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James Caflisch

October 31, 2009
Observer Today

In answer to your first question- I favor smaller government from the perspective of reducing the bureaucracy required to run it. This means we have far to many rules and regulations to adhere to that makes government cost more. Bureaucracies are perpetuated by the power elite to ensure they can create all kinds of government jobs for their political cronies and create needs that ensure someone is there to deliver cradle to grave care. In essence, they create the feeling government is the grand uncle they have to fall back on for every need they desire. Many times this come in the form of mandates with no funding to perform the required tasks.

I don't favor a major reduction in the size of the Legislature for the simple reason it will make it much harder to recruit good people with good ideas to make policy and understand the budget process to make the tough decisions. The smaller the group of Legislators becomes- the more power each one derives. If one looks at Erie County the lesson is clear. They have 15 members and a budget of $4 million. Chautauqua County has 25 Legislators and it costs our County about $800,000. Who has the Control Board and the big salaries and staffs? Erie County. If the people don't believe the Legislature is a good representative body- maybe we should look to returning to the Board of Supervisors as an alternative.

I believe it is far better to gather 25 people who can devote some portion of their time and expertise than 15 people who will have to devote a substantial amount of time and might likely be political hacks. Time is valuable to everyone. There are so many points of information coming at us in the information age of the internet, cell phones and faxes. The time we take to devote to the job is more than most people realize. The political process will also surely make it harder for someone to enter the process because costs will rise exponentially for candidates and the time requirement will also rise making it harder for people to commit their time to the position. My district covers about 150 sq. miles.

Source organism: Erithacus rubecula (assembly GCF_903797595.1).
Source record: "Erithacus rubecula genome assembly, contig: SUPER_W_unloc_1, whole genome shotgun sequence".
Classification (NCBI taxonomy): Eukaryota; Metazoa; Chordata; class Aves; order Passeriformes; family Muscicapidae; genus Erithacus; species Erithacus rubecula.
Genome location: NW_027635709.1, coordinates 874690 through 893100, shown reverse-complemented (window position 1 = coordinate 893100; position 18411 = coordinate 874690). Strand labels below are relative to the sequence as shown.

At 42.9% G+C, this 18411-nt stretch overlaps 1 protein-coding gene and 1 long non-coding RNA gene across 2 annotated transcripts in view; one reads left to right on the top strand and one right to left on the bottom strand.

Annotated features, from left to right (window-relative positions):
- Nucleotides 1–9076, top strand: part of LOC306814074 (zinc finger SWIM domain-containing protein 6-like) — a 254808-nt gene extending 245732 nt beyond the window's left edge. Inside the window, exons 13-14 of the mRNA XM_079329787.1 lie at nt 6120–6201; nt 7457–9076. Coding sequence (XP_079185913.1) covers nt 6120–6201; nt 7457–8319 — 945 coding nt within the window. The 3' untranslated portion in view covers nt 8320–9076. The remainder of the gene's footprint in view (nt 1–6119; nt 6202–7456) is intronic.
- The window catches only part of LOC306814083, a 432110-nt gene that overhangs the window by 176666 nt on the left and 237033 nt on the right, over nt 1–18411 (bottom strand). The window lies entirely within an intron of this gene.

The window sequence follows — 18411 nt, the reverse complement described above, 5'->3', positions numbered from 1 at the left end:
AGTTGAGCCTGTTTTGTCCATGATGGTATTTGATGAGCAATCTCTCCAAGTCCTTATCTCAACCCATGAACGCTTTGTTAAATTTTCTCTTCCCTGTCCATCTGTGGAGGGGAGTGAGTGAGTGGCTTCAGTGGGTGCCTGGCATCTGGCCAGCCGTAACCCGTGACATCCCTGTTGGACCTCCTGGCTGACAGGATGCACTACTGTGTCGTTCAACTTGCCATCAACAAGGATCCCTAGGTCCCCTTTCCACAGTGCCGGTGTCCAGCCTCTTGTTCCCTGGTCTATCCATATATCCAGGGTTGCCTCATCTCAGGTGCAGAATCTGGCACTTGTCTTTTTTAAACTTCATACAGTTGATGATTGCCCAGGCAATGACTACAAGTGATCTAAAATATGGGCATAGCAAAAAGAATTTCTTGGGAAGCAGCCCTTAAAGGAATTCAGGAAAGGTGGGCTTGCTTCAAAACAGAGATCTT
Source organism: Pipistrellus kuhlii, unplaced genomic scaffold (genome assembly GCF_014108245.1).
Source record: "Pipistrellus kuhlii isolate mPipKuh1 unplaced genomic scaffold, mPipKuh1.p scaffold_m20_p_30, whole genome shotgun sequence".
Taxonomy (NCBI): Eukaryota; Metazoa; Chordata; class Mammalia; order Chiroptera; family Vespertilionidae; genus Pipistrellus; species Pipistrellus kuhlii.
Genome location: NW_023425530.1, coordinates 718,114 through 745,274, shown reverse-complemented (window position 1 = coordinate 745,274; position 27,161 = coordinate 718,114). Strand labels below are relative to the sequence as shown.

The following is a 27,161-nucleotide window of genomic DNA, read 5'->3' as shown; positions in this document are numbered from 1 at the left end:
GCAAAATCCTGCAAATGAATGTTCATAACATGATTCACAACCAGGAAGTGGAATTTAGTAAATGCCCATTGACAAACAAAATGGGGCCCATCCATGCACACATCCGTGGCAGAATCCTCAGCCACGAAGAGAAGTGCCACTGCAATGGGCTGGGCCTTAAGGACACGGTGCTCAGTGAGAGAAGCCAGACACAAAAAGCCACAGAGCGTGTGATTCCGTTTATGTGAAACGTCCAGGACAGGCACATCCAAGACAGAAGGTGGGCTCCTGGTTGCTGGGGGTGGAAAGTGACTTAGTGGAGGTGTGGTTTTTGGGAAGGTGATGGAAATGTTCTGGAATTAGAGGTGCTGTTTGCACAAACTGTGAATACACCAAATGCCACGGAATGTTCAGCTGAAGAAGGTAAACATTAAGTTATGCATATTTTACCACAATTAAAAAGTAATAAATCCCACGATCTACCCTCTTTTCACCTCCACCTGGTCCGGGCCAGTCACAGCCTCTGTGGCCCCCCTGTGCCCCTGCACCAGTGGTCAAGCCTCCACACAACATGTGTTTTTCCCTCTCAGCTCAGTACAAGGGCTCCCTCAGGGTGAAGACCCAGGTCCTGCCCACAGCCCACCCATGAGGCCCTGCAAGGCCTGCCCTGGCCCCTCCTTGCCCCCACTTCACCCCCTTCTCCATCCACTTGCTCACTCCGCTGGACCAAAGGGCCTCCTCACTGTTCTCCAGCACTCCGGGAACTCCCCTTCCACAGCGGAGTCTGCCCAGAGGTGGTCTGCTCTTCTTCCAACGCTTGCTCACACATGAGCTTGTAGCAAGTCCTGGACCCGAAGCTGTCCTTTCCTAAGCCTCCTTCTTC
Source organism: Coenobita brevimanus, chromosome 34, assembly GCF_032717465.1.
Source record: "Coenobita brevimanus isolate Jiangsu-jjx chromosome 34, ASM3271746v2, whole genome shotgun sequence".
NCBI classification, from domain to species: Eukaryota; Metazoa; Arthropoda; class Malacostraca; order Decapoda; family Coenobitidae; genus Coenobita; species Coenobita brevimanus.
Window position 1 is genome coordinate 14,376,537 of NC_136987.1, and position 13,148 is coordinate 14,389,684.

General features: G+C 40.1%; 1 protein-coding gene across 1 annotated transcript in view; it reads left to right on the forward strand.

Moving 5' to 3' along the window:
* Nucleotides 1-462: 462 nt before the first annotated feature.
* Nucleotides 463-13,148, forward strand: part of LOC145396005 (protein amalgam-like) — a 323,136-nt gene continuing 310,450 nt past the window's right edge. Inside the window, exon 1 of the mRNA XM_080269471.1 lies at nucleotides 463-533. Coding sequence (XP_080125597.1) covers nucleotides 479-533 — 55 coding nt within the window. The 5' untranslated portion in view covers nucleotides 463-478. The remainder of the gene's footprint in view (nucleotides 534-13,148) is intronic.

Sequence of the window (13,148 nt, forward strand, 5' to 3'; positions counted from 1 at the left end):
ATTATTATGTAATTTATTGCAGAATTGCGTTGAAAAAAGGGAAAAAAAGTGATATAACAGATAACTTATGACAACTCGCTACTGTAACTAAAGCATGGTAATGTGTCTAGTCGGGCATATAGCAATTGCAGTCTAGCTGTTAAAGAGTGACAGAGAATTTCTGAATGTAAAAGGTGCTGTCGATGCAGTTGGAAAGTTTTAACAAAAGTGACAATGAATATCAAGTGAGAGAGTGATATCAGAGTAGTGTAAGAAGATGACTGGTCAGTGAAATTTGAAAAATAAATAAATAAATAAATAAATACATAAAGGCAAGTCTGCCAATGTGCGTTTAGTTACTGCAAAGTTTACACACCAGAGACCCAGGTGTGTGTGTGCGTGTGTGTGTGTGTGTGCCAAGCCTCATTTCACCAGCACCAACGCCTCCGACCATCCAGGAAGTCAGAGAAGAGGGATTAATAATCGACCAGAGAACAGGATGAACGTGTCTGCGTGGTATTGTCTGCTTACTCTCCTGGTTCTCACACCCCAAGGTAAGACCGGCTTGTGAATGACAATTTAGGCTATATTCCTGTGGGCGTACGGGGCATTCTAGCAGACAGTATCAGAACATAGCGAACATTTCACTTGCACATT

Another reason to have a larger citizen legislature is to maintain oversight of County government. There is no independent watchdog in the form of a County Comptroller. More eyes looking at things from different angles is essential to ensuring the process stays legitimate.

If school districts are going to be consolidated - there will have to be some new mechanism put in place because New York doesn't make it easy or inexpensive. Consider the merger of Chautauqua and Mayville. The geniuses built a school that was supposed to cost $25-30 million for 1,200 students. They built a school that now services less than 800 and cost $64 million. On top of that the teacher unions leveled up to a more costly contract as part of the Taylor Law and it ends up costing more for the taxpayers.

All contracts are available for review by the Legislature and reviewed as part of the budget process. I am not opposed to posting them online if people believe it would make them more transparent. Your second question doesn't go far enough to understand the criteria New York sets forth in the law for contract construction bids. Under the Wicks Law- the bidding has to be separated for individual parts of the project. This process costs taxpayers 20-30% more on every building project. The municipality has the obligation to pick among the 3 most responsible bidders. There are many horror stories of bids going to the lowest bidder and the contractor fails to perform. The County had two bad experiences that involved calling in the bonding company to finish the work and it was costly for everyone.

What is most unfortunate is the blame heaped on local government for the costs they incur from state and federal government. Local government is the most responsive and efficient level in the system. Albany has heaped many unfunded mandates on all localities to our detriment. The people on the front lines are your local governments who perform the most basic services. If it were up to us locally to decide what mandates we could live without and the State legislators quit kowtowing to the special interest labor unions- costs would drop at least 40% across the board.

Thank you for the opportunity to respond.

Jim Caflisch

District 21



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